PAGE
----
Yesterday I volunteered to staff the nursing mothers' station at the Eastern States Exposition, also known as "The Big E," the largest fair in the Northeast. It was the first time I'd gone, and I found it fun and sad in the way that all fairs seem to me as an adult. I ate some fried dough.
I was there for a few hours in the evening to staff the nursing mothers' station, a curtained area in an exhibit hall which has comfy chairs and a changing table (pictured). During my shift about 6 or 7 moms came to feed their babies, and they were all very appreciative of the privacy and quiet. Several women walking by the display said things like, "I nursed my baby for 2 1/2 years and I totally support what you're doing!" On busier days there have been as many as 75 mothers who used the room during the course of the day.
Part of my motivation for doing so was to explore this idea of special places for nursing moms. They seem to be cropping up all over the place, and I have mixed feelings about them. I've seen some interesting stuff on them at Hathor the Cowgoddess' site.
But this issue isn't totally black and white, and I keep going back and forth about it. Below are my thoughts. I hope you'll share yours.
1) A lot of women like to have a private place to nurse. Some of these rooms, like the ones at the Babies R Us in our local mall, are nicely done (so I'm told - I haven't actually seen it) and are usually far better than a bathroom stall.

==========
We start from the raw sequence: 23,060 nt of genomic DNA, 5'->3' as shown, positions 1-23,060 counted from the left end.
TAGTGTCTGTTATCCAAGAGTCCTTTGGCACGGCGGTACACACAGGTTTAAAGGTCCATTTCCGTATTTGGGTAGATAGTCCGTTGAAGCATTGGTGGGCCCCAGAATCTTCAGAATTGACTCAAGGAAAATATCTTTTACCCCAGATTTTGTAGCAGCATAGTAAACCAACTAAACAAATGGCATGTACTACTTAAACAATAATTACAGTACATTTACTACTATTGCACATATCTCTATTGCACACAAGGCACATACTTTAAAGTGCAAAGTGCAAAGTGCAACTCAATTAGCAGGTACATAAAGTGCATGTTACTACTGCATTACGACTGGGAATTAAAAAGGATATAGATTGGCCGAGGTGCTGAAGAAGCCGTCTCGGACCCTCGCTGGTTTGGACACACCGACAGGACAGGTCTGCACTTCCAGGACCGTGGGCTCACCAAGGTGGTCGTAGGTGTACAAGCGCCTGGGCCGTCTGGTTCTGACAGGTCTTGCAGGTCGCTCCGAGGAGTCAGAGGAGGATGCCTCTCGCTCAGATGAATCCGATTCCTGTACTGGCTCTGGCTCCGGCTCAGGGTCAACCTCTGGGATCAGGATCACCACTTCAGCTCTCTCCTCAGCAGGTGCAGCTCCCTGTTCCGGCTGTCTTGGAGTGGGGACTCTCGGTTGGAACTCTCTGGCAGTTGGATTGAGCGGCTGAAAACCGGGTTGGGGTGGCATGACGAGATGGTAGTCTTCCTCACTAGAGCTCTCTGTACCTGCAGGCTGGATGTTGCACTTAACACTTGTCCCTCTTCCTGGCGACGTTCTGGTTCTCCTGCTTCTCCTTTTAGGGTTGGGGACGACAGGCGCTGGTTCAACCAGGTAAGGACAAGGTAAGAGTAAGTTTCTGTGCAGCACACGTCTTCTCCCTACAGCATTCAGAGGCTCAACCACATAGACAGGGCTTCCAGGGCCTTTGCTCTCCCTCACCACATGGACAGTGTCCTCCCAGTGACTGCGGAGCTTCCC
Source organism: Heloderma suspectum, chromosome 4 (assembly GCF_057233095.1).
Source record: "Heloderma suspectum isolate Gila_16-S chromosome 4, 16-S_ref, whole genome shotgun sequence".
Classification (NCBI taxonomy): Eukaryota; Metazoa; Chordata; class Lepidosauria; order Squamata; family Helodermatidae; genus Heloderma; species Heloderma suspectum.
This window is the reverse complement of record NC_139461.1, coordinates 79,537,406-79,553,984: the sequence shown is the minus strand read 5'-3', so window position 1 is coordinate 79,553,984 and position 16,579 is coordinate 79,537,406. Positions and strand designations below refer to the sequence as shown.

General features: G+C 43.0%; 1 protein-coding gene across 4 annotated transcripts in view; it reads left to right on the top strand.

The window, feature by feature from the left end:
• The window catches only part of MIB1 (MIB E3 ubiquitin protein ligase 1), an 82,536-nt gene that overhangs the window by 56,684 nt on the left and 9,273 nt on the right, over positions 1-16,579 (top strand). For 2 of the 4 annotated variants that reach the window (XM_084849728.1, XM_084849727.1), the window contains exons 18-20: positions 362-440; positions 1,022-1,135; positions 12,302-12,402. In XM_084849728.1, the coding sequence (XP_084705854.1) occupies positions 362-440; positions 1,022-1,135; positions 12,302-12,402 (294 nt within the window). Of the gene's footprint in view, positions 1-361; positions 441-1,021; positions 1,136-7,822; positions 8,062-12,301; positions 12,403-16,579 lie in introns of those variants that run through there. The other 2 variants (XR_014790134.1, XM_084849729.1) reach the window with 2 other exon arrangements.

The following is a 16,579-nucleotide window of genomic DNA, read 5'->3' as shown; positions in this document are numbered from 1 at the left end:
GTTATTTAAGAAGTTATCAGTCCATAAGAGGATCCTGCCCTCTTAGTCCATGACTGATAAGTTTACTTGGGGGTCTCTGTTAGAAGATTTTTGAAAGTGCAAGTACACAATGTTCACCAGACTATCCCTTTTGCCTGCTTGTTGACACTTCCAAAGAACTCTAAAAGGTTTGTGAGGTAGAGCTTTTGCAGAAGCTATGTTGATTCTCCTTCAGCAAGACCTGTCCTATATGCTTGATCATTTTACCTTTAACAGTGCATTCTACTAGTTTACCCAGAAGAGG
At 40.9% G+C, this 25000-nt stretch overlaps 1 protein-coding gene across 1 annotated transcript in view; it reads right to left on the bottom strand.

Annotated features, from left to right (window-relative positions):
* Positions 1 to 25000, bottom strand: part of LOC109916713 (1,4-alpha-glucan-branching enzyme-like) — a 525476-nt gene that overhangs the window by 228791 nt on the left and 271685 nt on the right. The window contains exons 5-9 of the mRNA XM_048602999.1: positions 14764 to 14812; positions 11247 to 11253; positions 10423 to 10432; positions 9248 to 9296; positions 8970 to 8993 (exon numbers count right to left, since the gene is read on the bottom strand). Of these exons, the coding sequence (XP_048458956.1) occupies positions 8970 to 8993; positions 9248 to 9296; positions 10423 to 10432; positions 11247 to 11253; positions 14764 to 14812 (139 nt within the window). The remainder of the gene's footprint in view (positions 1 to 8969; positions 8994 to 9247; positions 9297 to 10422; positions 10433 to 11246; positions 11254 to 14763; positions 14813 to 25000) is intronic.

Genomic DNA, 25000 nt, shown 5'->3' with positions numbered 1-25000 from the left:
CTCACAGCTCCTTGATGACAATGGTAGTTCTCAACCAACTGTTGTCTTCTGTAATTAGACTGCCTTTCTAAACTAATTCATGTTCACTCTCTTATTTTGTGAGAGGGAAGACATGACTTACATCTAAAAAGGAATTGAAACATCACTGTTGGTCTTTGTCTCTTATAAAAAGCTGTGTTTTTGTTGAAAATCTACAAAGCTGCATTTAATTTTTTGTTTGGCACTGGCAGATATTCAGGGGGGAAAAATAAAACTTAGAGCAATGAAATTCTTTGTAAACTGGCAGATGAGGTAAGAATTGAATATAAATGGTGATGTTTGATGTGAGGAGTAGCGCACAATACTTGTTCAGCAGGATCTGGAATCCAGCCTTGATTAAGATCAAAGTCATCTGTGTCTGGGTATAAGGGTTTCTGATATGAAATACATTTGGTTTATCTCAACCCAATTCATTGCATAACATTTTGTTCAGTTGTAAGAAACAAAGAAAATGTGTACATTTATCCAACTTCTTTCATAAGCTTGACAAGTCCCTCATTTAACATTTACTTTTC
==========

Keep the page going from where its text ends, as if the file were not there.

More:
2) Not all women feel comfortable nursing in public, and if these places help women nurse their babies while out of the house, that's a good thing. The reality is that women sometimes do get harassed for nursing in public, and for women who live in communities where this is likely to happen it's good to have a safe place. Not all moms want to champion the issue of nursing in public, and that's okay.
3) Some older babies are so distracted while nursing that it really helps to have a quiet place to do a feeding. The rooms are also good for moms who need to pump.
1) The root of the problems our culture has with nursing in public is that it's not seen as a normal behavior. Keeping it out of the public view prevents it from becoming a normal thing to see, and the culture will never change. The rooms perpetuate the need for the rooms.
2) These rooms send a message that breastfeeding a baby is something to be embarrassed or ashamed about, when it's actually a normal human behavior.
3) Sometimes nursing mothers' rooms become the ONLY place a mother can nurse in that establishment. This is actually a step backwards. It gives business owners an easy out by segregating nursing mothers so they don't have to confront the issue head on with their customers, all under the under the guise of making mothers feel more comfortable.
So, what do you think?